And the mechanical friction caused by the alternator does not depend on whether electricity is being needed or not.
In other words, when energy is not needed it is wasted
Wrong. The electrical energy produced by the alternator is not the result of mechanical friction but of magnetic force on top of the (very small amount of) friction, which the motor has to overcome.
Inside the alternator, wire coils are made to move through magnetic fields. the force they have to overcome is proportional to the current that goes through the wire. If there is no current (i.e. no electrical energy is being used), there is no magnetic force. The higher the current, the more force the motor has to overcome.
As for how much fuel this uses: the California Energy Commission cites a number of studies that claim it's somewhere between 0.5% and 1% - but that seems to to be the increase expected when mandating lights to be on during daytime, which would be on top of existing nighttime use.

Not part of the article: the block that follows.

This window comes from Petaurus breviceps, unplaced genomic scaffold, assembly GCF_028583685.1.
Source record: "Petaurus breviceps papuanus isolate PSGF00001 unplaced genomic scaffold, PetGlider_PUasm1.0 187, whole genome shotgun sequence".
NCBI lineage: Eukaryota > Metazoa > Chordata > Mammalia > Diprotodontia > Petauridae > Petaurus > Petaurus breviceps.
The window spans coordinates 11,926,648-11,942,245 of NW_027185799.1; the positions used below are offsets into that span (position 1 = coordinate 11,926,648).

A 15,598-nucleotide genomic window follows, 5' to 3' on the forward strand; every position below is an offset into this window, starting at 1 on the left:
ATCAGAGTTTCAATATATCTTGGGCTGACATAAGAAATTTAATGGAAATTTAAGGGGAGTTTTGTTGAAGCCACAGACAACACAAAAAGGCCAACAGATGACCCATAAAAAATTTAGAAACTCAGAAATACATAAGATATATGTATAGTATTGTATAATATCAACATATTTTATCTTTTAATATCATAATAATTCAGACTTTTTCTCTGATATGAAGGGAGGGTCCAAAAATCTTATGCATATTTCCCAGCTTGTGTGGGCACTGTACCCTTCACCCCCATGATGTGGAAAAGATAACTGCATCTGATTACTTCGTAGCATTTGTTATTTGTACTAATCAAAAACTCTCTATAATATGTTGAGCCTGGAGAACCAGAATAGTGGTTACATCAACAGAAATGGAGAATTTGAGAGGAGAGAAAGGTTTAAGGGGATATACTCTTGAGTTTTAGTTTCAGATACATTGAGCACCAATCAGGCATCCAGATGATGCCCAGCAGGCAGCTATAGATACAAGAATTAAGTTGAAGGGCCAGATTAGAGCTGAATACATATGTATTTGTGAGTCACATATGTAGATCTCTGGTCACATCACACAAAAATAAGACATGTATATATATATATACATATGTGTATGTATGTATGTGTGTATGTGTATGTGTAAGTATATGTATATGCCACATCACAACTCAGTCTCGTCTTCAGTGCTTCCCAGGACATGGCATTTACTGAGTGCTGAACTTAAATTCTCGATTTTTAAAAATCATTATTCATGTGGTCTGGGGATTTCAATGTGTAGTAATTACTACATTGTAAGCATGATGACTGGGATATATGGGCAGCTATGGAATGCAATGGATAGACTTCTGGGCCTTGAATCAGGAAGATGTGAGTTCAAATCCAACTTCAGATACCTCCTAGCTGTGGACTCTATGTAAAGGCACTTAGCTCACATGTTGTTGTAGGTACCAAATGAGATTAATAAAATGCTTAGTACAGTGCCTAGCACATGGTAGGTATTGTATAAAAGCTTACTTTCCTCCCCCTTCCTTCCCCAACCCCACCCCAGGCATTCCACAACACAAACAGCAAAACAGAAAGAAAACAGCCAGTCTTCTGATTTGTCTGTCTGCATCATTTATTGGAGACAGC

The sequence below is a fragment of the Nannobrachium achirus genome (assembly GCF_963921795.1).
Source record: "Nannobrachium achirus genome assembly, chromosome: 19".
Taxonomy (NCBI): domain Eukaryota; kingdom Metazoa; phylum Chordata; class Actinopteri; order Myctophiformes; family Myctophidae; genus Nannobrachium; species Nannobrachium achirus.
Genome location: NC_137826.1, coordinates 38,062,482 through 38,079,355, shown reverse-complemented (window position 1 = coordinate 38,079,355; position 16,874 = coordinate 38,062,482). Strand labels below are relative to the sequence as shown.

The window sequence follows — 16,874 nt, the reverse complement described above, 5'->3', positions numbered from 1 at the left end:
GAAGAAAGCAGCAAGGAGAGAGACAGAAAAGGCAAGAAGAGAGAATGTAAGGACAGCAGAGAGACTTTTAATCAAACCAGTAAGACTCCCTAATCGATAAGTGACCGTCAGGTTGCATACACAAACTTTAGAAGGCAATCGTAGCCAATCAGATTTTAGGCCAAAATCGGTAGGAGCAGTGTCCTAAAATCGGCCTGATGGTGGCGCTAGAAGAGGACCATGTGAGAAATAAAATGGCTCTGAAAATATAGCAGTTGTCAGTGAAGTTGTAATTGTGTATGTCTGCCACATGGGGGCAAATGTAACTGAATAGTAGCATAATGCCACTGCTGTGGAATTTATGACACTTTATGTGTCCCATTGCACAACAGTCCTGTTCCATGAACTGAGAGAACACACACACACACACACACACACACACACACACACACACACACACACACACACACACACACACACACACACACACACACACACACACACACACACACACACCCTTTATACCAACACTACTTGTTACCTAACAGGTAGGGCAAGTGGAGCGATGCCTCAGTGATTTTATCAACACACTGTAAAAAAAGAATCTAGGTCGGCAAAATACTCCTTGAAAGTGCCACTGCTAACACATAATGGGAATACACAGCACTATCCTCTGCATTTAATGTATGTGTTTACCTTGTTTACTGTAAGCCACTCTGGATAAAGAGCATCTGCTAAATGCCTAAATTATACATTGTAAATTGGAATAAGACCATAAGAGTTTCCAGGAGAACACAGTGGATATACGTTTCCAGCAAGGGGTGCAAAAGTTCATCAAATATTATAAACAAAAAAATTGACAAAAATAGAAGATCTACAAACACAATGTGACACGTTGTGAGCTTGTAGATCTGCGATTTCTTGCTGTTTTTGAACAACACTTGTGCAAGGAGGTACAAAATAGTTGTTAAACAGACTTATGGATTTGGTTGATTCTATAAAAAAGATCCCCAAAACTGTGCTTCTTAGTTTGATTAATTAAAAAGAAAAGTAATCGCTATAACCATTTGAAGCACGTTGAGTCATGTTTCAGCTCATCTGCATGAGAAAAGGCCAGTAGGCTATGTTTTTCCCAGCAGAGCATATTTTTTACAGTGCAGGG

The National Highway Traffic Safety Administration (NHTSA) reports that extra
fuel consumed with the use of DRLs is “a fraction of a mile per gallon,” while the
Insurance Institute for Highway Safety cites a range of $3 to more than $40 per
year in extra fuel cost (a consolidation of costs reported by GM and Transport
Canada). The Institute for Road Safety Research of Netherlands (SWOV)
reports 0.9 percent additional fuel use for DRLs based on European programs
that have been in effect for several years. A Swedish study completed in 2002
estimated a fuel economy penalty range of 0.5 to 1.5 percent for various
approaches among member nations of the European Union in implementing DRL
programs. A recent study in Switzerland under “real world” Swiss driving
conditions in European design gasoline passenger cars indicated about 0.8
percent fuel use when adjusting reported results to DRL use conditions.
DRL in the above quote stands for Daytime Running Lamp. There are different types of DREs, with different lighting intensities (and therefore energy use). Assuming that DREs burn with a lower intensity than headlamps (many do), then this sets a lower bound on the cost of running headlights.